“These are international discoveries from unfamiliar places, true international artists whose work feels tangibly of its place, who take some searching out and who do not yet speak the ubiquitous art Esperanto that makes so many contributions to so many biennales feel so interchangeable.”
Waldemar Januszczak, The Sunday Times 23rd September 2012
The inaugural North Atlantic Pavilion brought together artists from Greenland, Iceland and the Faroe Islands as part of City States at the 2012 Liverpool Biennial.
Hosted in the former Royal Mail Sorting Office at Copperas Hill, the exhibition featured new works from artists including Sigurður Guðjónsson (Iceland), Hanni Bjartalíð (Faroe Islands) and Jessie Kleemann (Greenland). The preview event featured a live performance of Sassuma Arnaa / The Mother of the Sea by Jessie Kleemann, Iben Mondrup and Niels Lyngsø.
The exhibition showcased installations, performance and moving image works by artists from countries in the North Atlantic. Their work challenges and dissects the tensions that exist in embracing a strong national and regional identity – focusing especially on work that questions the received notions and surface appearances of what ‘hospitality’ means.
The geographical region explored in the pavilion represents a unique interaction of diverse localised cultures spread over a vast area that, all at one time in recent history, have been officiated over and represented to the outside world by the Danish Flag. The North Atlantic Pavilion asks how, in a world being transformed by the digital era, nationalism and regional identity remain constructs of mythical narratives implemented on specific artifacts: artifacts that will be exposed to further acts of territorial negotiation in the context of Liverpool Biennial 2012.
Sigurður Guðjónsson premieres a new video work, Prelude. The film draws the viewer into a sound-space and visual world in which repetition and rhythm create an atmosphere referring to cultural background and mental state. Guðjónsson (b. 1975) is a visual artist from Iceland, working primarily with video and photography for his installations. He studied at the Academy of fine arts in Vienna and the Iceland Academy of the Arts. With equal attention to music and image in his atmospheric films, Sigurdur’s work exudes mysticism, desolation, the grotesque and the bleak, and reflects a tangle of emotions that are universal and timeless.
Hanni Bjartalíð’s wood objects are made from recycled material and waste wood. These three dimensional sculptures provoke associations with childhood and are shrouded in silence and mystery. The artist’s work often features small-scale objects and his unique miniature houses elicit great intimacy in their relationship to the viewer. He will be creating a new large scale sculptural work for the exhibition. Bjartalíð (b. 1968) is a major innovator in Faroese art. He is probably the only Faroese artist making sustainable work. Originally a painter, he has been compared to the Italian Arte Povera artists by using found materials close at hand. Bjartalíð recycles his canvases to such an extent that they are almost always heavy with paint, even the small paintings. He currently lives in Finland.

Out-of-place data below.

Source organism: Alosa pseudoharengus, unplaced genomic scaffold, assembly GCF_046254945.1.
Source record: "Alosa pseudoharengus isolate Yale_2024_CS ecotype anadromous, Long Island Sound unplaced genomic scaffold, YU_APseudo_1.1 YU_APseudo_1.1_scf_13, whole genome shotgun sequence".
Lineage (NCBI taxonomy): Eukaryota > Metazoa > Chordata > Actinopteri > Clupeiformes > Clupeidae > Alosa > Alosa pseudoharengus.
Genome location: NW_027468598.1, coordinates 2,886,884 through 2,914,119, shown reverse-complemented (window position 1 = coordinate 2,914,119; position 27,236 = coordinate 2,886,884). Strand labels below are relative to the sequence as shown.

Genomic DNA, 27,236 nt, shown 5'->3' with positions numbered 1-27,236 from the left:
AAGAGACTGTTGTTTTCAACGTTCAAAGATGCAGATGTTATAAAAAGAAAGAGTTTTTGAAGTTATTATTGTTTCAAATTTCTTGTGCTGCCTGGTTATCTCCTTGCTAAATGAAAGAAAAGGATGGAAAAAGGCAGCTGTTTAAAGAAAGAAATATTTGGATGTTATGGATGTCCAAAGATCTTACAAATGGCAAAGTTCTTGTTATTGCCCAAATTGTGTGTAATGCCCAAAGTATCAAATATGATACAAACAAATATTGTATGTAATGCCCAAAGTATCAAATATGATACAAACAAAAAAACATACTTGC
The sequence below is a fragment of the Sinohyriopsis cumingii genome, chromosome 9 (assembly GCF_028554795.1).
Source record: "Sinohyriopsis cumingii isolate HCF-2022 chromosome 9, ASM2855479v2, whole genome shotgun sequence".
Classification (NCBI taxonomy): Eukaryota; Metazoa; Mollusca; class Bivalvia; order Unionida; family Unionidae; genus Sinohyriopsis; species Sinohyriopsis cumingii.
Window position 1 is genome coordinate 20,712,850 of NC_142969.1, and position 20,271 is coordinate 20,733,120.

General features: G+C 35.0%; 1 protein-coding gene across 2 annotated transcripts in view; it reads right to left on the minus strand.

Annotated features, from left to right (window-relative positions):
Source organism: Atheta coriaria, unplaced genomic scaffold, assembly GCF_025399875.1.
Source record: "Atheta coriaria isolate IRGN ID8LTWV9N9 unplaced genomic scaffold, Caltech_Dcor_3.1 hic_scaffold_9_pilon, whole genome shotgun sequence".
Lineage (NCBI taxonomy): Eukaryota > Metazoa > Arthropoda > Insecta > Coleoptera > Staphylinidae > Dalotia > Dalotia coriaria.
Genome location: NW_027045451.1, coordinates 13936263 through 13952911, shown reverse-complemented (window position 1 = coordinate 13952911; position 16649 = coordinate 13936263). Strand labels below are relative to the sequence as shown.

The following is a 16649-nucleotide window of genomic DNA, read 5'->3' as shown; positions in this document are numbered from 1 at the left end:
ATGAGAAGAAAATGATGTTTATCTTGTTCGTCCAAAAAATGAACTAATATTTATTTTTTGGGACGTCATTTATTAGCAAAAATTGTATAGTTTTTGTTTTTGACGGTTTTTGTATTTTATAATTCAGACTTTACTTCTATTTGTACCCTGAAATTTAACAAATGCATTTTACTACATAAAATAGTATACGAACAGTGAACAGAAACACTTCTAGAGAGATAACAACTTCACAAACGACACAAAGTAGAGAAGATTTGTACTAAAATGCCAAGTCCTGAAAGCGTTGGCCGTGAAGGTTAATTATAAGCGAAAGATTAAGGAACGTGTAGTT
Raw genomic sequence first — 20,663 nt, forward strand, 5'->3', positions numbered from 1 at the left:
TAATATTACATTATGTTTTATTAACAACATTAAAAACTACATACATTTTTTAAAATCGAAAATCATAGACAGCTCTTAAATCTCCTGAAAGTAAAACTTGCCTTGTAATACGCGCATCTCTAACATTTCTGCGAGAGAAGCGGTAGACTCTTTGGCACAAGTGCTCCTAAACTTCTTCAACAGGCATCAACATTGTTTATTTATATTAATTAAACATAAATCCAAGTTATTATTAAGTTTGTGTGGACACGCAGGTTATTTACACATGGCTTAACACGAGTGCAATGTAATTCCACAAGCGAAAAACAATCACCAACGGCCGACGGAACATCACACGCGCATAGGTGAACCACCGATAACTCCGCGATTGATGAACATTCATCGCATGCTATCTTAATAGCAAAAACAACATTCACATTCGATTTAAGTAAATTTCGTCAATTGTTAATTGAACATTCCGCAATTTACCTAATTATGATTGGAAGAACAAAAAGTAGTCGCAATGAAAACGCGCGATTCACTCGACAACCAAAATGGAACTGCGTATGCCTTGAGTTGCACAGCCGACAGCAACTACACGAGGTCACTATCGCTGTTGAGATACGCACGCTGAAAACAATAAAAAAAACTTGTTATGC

Jessie Kleemann bases new installations and performance on the importance of sea blubber to Greenlandic culture and its duality of aggression and aesthetics. Kleemann uses shamanistic rituals as a mode of expression through performance to create a new form of artistic language. Inuit traditions and beliefs in spiritual beings are given new life on stage. She performs in elegant silk robes and recklessly dances with blubber and meat, creating a unique expression that harnesses the unique polarities between materials and that is simultaneously repulsive and captivating. Kleemann (b. 1959, Upernavik, Greenland) lives and works in Copenhagen. She works with performance art, paint and is also a poet. During performances Jessie works with traditional and contemporary Inuit themes, mixing video/film and music, poetry and dance. Kleemann has appeared in numerous international exhibition spaces, in remote villages in Greenland, and is a regular guest-wolf of the international performance art group The Wolf in the Winter.
“The Faroe Islands are also represented, as is Iceland, in a section of the show described as the North Atlantic Pavilion. It’s a decrepit but exciting venue, and the intense way in which it interacts with the city’s social history is again typical of this event. These are not your typical biennale artists, whose names are embossed on busy Airmiles reward cards and who are sure to pop up soon at the Serpentine Gallery. These are international discoveries from unfamiliar places, true international artists whose work feels tangibly of its place, who take some searching out and who do not yet speak the ubiquitous art Esperanto that makes so many contributions to so many biennales feel so interchangeable.” – Waldemar Januszczak, The Sunday Times 23rd September 2012